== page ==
The top U.S. war commander in Afghanistan told an interviewer he felt betrayed by the man the White House chose to be his diplomatic partner, Ambassador Karl Eikenberry.
An article out this week in "Rolling Stone" magazine depicts Gen. Stanley McChrystal as a lone wolf on the outs with many important figures in the Obama administration and unable to convince even some of his own soldiers that his strategy can win the war.
A band of McChrystal's profane, irreverent aides are quoted mocking Vice President Joe Biden and Richard Holbrooke, the special U.S. representative for Afghanistan and Pakistan.
McChrystal himself is described by an aide as "disappointed" in his first Oval Office meeting with an unprepared President Barack Obama. The article says that although McChrystal voted for Obama, the two failed to connect from the start. Obama called McChrystal on the carpet last fall for speaking too bluntly about his desire for more troops.
"I found that time painful," McChrystal said in the article, on newsstands Friday. "I was selling an unsellable position."
Obama agreed to dispatch an additional 30,000 U.S. troops to Afghanistan only after months of study that many in the military found frustrating. And the White House's troop commitment was coupled with a pledge to begin bringing them home in July 2011, in what counterinsurgency strategists advising McChrystal regarded as an arbitrary deadline.
The profile, titled "The Runaway General" emerged from several weeks of interviews and travel with McChrystal's tight circle of aides this spring.
It includes a list of administration figures said to back McChrystal, including Defense Secretary Robert Gates and Secretary of State Hillary Rodham Clinton, and puts Biden at the top of a list of those who don't.
The article claims McChrystal has seized control of the war "by never taking his eye off the real enemy: The wimps in the White House."
Biden initially opposed McChrystal's proposal for additional forces last year. He favored a narrower focus on hunting terrorists.
If Eikenberry had the same doubts, McChrystal said he never expressed them until a leaked internal document threw a wild card into the debate over whether to add more troops last November. In the document, Eikenberry said Afghan President Hamid Karzai was not a reliable partner for the counterinsurgency strategy McChrystal was hired to execute.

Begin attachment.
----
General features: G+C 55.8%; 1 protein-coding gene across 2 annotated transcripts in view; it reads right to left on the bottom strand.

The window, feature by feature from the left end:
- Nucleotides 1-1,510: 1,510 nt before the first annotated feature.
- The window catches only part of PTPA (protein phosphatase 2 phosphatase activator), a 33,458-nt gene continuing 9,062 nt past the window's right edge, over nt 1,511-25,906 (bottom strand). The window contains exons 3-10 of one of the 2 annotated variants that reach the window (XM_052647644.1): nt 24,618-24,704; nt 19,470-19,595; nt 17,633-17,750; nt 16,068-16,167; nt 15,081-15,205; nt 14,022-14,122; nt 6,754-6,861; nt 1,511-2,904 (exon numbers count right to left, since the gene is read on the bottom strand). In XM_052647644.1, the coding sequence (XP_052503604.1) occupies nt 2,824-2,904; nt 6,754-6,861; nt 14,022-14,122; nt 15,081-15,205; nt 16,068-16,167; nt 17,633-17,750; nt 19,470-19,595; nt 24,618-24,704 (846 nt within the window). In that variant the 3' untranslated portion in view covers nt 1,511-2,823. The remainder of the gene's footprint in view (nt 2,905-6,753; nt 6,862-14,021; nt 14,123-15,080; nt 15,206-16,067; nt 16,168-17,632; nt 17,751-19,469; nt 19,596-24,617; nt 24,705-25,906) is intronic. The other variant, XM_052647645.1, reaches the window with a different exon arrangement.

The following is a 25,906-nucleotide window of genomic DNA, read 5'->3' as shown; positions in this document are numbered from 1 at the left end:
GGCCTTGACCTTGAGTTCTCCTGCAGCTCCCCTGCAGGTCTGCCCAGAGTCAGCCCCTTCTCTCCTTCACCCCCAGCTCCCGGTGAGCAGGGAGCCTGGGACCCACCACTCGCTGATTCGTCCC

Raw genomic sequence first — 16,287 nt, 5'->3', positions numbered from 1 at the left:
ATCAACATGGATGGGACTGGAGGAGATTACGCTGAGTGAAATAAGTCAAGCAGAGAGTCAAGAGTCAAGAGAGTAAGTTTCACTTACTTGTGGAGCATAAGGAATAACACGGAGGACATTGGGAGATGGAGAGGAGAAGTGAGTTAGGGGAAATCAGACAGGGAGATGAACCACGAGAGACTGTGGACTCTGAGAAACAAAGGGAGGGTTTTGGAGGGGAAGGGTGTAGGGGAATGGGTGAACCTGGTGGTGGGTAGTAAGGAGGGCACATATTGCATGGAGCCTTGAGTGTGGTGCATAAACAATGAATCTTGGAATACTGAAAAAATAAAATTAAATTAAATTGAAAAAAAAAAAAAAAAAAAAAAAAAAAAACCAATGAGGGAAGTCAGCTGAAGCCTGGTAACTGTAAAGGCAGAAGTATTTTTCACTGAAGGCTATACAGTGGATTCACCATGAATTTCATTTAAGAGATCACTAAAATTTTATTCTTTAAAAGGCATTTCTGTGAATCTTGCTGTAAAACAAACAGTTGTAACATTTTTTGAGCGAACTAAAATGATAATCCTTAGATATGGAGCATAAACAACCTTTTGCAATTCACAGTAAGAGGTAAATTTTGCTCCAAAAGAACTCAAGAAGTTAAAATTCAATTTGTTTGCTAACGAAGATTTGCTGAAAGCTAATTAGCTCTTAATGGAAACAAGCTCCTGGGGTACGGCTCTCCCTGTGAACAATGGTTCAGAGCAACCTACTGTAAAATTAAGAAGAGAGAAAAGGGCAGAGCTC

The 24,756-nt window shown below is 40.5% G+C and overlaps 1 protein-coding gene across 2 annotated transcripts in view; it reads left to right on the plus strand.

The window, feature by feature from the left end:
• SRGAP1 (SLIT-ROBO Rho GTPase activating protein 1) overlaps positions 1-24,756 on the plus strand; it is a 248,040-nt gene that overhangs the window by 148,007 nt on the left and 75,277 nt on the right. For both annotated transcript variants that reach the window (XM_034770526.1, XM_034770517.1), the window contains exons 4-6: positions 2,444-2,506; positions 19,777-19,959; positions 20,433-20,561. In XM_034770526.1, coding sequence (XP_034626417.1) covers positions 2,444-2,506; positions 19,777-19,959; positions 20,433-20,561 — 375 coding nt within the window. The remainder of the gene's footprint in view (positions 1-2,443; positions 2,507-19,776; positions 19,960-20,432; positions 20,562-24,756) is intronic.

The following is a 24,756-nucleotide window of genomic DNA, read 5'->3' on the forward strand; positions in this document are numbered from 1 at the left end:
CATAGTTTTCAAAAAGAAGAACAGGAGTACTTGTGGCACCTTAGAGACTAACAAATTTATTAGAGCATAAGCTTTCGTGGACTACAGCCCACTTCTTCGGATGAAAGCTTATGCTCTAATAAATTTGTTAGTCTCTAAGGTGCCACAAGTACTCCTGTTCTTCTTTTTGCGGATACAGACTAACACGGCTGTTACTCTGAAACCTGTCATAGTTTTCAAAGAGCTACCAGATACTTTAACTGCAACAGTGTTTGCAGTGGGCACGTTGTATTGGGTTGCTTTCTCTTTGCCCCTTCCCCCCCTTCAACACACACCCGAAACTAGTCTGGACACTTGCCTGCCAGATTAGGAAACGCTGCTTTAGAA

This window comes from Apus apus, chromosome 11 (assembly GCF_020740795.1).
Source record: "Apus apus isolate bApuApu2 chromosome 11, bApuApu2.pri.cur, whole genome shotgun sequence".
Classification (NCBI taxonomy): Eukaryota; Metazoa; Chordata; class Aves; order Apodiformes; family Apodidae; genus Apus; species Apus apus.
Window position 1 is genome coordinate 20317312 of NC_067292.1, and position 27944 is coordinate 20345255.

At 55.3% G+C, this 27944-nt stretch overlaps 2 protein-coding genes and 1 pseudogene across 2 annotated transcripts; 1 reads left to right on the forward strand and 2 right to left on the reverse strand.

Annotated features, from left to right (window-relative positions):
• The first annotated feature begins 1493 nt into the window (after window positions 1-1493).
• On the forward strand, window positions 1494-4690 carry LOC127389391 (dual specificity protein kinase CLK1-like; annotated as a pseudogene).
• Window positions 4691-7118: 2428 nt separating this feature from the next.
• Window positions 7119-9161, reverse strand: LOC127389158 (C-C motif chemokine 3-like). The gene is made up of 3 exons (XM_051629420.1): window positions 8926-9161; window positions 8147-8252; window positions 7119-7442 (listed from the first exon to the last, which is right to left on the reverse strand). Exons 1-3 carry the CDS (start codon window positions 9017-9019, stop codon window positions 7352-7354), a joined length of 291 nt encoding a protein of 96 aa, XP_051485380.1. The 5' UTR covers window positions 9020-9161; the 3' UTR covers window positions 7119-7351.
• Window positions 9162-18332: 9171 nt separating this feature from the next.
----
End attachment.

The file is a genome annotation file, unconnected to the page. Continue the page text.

McChrystal said he felt "betrayed" and accused the ambassador of giving himself cover.
"Here's one that covers his flank for the history books," McChrystal told the magazine. "Now, if we fail, they can say 'I told you so.'"
There was no immediate response from Eikenberry. The Associated Press requested comment through an aide after business hours on Monday in Kabul.
Eikenberry remains in his post in Kabul, and although both men publicly say they are friends, their rift is on full display.
McChrystal and Eikenberry, himself a retired Army general, stood as far apart as the speakers' platform would allow during a White House news conference last month.
"Rolling Stone" interviewed troops frustrated by McChrystal's strict rules for combat that are intended to reduce the number of civilian casualties.
At one outpost, a soldier McChrystal had met earlier was killed in a house that the local U.S. commander had repeatedly asked to destroy. The request was denied, apparently out of concern that razing the house would anger locals whose allegiance the U.S. is trying to win.
"Does that make any (expletive) sense?" Pfc. Jared Pautsch asks. "We should just drop a (expletive) bomb on this place. You sit and ask yourself, 'What are we doing here?'"
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